Here's an example: you either have Nursery B or you have Holding Corp and Nursery B supplying trees to a very large commercial operation. It gets proven that the trees supplied weren't quarantined properly and introduced deadly tree virus that wipes out every specimen tree on their site so they sue for tree value replacement costs of 1 million dollars (please read that in Dr Evil's voice). If you're Nursery A with only $10-20K in capital and another $40K in assets, you file bankruptcy, they sell your stuff and take everything (or you have to try to operate a business with the drain of paying back a large settlement for many years), you probably go bust. If your Holding Corp and Nursery B they sue, Nursery B just gives up and says "take everything we have, we're going out of business" but there's no assets there for the courts to take - the courts can't say "we know that your money from Nursery B went to Holding Corp so Holding Corp has to pay" unless you've been committing some kind of fraud, that's the "corporate veil" that protects your money. Now Nursery B is out of business but Holding Corp just forms Nursery C with all the same equipment and employees that Nursery B was using and is only out the money it cost to organize the new Nursery C legal structure.

Hope I did't confuse anyone too much, it can be a tricky subject and I'm just a small business owner trying to figure this stuff out myself.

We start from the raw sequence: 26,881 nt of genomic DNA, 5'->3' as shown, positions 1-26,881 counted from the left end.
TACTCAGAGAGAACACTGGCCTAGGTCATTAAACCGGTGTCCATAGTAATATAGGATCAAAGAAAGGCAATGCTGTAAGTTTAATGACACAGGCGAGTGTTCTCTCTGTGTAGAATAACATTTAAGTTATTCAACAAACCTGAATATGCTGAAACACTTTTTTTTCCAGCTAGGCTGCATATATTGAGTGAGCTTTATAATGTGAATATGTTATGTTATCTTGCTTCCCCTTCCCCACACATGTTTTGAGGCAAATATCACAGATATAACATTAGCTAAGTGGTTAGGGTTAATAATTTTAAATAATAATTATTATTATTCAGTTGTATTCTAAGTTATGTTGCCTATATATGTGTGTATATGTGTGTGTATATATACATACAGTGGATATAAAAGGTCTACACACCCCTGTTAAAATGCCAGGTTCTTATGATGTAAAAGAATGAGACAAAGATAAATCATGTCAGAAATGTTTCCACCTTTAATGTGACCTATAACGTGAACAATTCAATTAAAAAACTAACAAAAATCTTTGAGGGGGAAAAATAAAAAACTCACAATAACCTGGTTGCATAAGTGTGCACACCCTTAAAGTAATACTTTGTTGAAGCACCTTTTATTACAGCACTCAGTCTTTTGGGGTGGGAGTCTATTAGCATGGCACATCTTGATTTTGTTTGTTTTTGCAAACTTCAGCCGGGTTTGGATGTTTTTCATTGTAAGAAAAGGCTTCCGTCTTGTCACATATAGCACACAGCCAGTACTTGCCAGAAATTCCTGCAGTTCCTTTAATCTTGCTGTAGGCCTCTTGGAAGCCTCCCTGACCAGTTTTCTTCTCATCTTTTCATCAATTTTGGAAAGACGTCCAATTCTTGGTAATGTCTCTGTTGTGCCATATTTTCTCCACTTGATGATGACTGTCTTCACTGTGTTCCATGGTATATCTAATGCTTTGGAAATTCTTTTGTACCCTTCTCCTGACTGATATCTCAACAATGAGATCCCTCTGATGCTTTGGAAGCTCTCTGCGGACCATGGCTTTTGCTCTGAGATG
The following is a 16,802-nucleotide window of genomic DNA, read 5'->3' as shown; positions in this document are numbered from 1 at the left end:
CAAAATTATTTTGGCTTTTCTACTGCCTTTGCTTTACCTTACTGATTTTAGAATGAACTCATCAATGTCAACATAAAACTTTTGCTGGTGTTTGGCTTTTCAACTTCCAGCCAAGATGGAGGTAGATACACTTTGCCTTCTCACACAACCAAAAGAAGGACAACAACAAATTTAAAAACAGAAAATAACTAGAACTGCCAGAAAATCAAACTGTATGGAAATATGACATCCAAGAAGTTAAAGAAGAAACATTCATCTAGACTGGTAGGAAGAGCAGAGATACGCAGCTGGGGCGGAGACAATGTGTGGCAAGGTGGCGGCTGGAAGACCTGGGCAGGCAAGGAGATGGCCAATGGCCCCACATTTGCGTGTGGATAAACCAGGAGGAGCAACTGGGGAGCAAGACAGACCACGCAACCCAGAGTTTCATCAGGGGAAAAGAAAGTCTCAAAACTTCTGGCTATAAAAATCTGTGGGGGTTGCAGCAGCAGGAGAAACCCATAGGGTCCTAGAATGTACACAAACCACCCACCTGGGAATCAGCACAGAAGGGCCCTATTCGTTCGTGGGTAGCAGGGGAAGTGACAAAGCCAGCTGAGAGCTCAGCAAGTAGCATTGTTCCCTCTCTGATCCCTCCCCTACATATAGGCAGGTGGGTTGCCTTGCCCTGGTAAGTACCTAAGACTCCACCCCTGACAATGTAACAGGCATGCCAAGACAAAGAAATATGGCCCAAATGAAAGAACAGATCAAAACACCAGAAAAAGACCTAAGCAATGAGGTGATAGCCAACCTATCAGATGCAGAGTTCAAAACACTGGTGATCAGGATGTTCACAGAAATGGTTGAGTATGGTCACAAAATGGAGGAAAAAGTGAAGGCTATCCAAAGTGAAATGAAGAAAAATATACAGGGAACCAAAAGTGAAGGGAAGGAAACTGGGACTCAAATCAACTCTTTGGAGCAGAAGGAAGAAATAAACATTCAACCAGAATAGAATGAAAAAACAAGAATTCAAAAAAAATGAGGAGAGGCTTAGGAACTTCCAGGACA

John Wolfram
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Michael Newby wrote: If your Holding Corp and Nursery B they sue, Nursery B just gives up and says "take everything we have, we're going out of business" but there's no assets there for the courts to take - the courts can't say "we know that your money from Nursery B went to Holding Corp so Holding Corp has to pay" unless you've been committing some kind of fraud, that's the "corporate veil" that protects your money.


With small company, it's important to keep up the formalities in order to maintain the corporate protection. This goes double for single member LLCs. Things like co-mingling of funds, and failure to abide by the company's operating agreement can lead to the company being deemed just an alter ego.

In this article, co-mingling of funds led to an 80% pierce rate.
http://scholarship.law.berkeley.edu/cgi/viewcontent.cgi?article=1068&context=bblj
 
Stewart Hung
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Mike, those are some good ideas about the LLC's. We have been looking at some of those ideas to see how to structure each of the nested businesses related to permaculture and value-added products (e.g., fermented foods) because each of us have different skill sets but we could use an umbrella corp (no, not like Resident Evil) for the marketing, sales, and distribution. That is thinking way too ahead because we hope that we have enough to satisfy the local customers.

(Also, I love the projects that you have got going on! Thanks for the pics!)
 
Michael Newby